Category Archives: Law Enforcement Leadership Academy

Reflections from Kansas Certified Public Manager Graduate: Kelli Bailiff

Bailiff

Lt. Bailiff delivers CPM graduation speech

Comments Delivered by Kelli Bailiff, Lieutenant, Wyandotte County Sheriff’s Office
On November 20, 2015

Kelli graduated in May, 2014 from our Law Enforcement Leadership Academy (LELA) Command School. After LELA, she completed extra assignments to earn the Certified Public Manager (CPM) certification. Starting in January, 2016 students of the LELA Command School will simultaneously complete work on their CPM certification.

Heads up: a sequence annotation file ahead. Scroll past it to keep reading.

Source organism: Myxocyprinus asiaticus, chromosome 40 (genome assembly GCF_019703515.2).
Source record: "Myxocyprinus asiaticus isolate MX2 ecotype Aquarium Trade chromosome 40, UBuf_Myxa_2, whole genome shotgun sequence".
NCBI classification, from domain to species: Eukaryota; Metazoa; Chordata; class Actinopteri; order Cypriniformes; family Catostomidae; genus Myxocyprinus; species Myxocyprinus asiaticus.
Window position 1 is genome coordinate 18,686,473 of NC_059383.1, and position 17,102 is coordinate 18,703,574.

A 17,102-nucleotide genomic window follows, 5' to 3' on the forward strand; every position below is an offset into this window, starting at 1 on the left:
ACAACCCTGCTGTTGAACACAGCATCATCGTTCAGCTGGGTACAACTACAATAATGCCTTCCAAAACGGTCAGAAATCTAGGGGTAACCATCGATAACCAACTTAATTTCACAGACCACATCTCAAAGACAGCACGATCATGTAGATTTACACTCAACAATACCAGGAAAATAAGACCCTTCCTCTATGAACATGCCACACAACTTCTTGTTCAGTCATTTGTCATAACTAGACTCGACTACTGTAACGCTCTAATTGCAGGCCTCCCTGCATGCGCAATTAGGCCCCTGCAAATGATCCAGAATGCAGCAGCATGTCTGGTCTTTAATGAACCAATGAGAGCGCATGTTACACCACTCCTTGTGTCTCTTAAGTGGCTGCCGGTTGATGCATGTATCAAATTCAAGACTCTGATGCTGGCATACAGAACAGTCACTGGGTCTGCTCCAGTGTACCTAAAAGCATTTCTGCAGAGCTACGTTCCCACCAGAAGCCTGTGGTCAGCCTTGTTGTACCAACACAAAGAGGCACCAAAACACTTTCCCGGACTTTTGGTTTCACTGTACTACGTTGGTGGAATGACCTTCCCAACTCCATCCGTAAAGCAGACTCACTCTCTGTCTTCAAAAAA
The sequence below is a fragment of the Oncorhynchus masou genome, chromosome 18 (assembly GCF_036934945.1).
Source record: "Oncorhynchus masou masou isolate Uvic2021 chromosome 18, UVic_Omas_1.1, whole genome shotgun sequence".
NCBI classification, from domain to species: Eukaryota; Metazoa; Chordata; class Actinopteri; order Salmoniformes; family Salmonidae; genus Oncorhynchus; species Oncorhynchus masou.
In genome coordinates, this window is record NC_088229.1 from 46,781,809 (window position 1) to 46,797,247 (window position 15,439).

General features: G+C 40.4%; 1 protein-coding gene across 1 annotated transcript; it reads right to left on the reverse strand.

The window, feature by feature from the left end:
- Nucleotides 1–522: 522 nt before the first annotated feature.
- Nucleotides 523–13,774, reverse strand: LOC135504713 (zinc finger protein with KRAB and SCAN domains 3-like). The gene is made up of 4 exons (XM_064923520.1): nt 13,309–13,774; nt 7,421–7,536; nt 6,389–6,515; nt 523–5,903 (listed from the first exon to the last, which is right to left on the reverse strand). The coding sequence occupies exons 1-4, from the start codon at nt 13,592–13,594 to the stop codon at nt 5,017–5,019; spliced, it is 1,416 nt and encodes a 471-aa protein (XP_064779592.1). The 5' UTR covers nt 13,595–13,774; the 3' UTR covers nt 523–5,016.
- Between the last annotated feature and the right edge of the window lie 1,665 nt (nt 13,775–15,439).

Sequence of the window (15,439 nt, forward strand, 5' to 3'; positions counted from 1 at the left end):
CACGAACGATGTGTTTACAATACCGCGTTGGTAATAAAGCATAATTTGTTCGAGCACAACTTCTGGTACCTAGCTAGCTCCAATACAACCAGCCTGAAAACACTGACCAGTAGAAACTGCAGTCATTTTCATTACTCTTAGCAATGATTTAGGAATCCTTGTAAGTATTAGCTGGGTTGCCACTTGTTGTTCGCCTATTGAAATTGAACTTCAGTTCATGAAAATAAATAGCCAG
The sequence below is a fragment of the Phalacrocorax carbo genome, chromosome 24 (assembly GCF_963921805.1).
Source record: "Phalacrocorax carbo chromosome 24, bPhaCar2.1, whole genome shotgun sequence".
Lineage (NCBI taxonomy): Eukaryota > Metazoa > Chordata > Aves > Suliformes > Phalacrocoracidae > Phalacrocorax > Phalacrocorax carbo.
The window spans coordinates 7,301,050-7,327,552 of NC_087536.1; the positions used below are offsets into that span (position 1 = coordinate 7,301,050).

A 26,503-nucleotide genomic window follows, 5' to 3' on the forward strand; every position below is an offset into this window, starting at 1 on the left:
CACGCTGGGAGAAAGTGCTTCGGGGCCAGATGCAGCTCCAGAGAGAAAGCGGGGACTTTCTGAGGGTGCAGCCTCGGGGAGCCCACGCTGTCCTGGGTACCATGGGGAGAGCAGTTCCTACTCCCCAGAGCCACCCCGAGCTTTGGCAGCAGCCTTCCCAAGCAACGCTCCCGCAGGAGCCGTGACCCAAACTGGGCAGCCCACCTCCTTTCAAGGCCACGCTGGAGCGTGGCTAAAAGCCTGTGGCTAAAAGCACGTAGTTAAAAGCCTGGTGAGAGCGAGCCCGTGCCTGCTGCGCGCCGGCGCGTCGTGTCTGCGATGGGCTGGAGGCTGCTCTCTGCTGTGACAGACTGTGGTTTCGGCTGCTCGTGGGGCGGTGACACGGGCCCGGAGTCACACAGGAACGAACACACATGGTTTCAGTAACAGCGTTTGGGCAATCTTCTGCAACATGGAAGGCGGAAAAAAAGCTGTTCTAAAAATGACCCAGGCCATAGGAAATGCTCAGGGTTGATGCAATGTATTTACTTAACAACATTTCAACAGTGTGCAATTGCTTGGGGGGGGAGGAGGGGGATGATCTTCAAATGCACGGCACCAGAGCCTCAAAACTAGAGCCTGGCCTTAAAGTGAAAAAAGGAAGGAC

When we entered the LELA program, we were all excited and prepared to learn more about how we could offer more to our organizations and what we needed to learn to become better leaders and better mentors. But through the LELA and the CPM classes, I realized that the first thing I needed to do was to search within myself and to find out truly who I was, what I wanted, and what I needed to become. It made me take a step backwards and to search within my own being – my heart and soul. I realized in order for me to become a better leader and a mentor, I needed to become a better me.

A wonderful mentor made a comment I cherish, “You will do what you are – so know who and what you are and be comfortable with it.” Thank you, Sheriff Ash.